In the wake of the Supreme Court declining to hear a challenge to an Arkansas law restricting medication abortion, Planned Parenthood has been canceling abortion appointments across the state.
The law, which can now go into effect, requires providers who dispense medication abortion to have a contract in place with another physician who has admitting privileges at a local hospital. In an effort to comply with the law, Planned Parenthood surveyed doctors across the state, but could not find any willing to enter into the contract. (This is not uncommon, as abortion stigma makes many physicians outside the field reluctant to get involved with the issue.) As a result, two of the state’s three remaining abortion clinics, both of which only provide non-surgical, medication abortion, may close.
In the meantime, appointments are being canceled. “The law that we were trying to get blocked went into effect immediately, and the immediate results were we had to turn away from the clinic people who were scheduled to take the pill,” Dr. Stephanie Ho, a physician at Planned Parenthood Great Plains in Fayetteville, Arkansas, told NBC News.
More from NBC:
The women whose appointments were canceled in Arkansas this week had already fulfilled a 48-hour waiting period from when they first sought the medication abortion and had undergone counseling and preliminary exams or lab tests, Ho said. Should women experience complications, they have access to a 24/7 nurse line, Ho said.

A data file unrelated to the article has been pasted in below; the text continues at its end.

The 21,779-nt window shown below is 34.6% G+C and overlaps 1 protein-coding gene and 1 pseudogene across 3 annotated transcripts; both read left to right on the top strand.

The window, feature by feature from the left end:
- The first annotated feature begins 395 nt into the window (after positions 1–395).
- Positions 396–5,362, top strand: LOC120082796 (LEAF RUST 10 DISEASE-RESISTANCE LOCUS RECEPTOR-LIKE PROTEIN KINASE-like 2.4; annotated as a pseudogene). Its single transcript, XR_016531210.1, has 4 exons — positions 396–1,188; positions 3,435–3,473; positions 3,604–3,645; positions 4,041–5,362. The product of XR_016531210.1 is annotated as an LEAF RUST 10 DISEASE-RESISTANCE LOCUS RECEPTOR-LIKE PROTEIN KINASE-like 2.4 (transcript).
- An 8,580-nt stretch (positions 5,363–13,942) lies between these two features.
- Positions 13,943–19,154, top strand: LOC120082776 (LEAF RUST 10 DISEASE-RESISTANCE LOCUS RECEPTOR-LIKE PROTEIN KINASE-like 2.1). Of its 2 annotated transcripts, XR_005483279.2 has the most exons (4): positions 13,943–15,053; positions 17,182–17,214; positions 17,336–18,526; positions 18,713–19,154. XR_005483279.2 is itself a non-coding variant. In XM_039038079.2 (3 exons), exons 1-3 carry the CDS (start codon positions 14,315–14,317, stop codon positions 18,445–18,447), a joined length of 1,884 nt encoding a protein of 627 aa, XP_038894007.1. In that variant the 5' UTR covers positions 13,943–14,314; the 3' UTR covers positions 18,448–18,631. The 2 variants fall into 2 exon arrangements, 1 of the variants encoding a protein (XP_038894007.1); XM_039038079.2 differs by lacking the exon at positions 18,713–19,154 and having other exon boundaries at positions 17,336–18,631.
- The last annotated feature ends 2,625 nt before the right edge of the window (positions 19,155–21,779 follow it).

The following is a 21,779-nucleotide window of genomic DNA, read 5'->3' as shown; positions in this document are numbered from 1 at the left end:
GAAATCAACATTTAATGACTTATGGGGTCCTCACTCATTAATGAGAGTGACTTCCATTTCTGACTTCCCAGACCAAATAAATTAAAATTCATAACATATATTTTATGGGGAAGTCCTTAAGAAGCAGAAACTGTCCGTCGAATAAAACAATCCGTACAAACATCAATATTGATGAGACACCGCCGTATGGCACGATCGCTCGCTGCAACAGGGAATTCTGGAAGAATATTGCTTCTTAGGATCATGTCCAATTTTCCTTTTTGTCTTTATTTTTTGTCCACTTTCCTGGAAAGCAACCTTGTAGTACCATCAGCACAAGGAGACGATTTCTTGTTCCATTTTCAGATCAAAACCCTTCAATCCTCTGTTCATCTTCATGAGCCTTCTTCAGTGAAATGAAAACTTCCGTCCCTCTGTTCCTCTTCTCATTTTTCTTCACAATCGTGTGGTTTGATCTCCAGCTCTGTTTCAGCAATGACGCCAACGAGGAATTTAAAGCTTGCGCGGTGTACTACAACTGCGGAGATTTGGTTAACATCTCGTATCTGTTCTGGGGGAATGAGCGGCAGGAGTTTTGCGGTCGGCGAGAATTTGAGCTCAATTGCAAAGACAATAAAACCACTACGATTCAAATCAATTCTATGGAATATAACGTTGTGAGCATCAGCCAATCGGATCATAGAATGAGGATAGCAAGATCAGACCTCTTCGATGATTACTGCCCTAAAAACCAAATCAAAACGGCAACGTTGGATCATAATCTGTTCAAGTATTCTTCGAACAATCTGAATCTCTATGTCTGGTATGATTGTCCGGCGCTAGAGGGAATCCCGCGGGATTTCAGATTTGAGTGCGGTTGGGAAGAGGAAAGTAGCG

“These are human beings who deserve control of their lives,” Ho said.
Many of the people served by Planned Parenthood are low income. With only surgical abortions now available in the state at Family Planning Services in Little Rock, women served by Ho’s clinic in Fayetteville will have to drive 380 miles to have the procedure. Surgical abortions are also more expensive than the pills.
Lawmakers claim that this provision was made with women’s health and safety in mind—which is some shit we have heard before!—but medication abortion is an incredibly safe method to end a pregnancy, making this kind of law unnecessary. As doctors and advocates have repeatedly pointed out, both in Arkansas and elsewhere: Regulations like these having nothing to do with medicine and everything to do with shuttering clinics and denying people access to the procedure.
And they are effective and doing just that.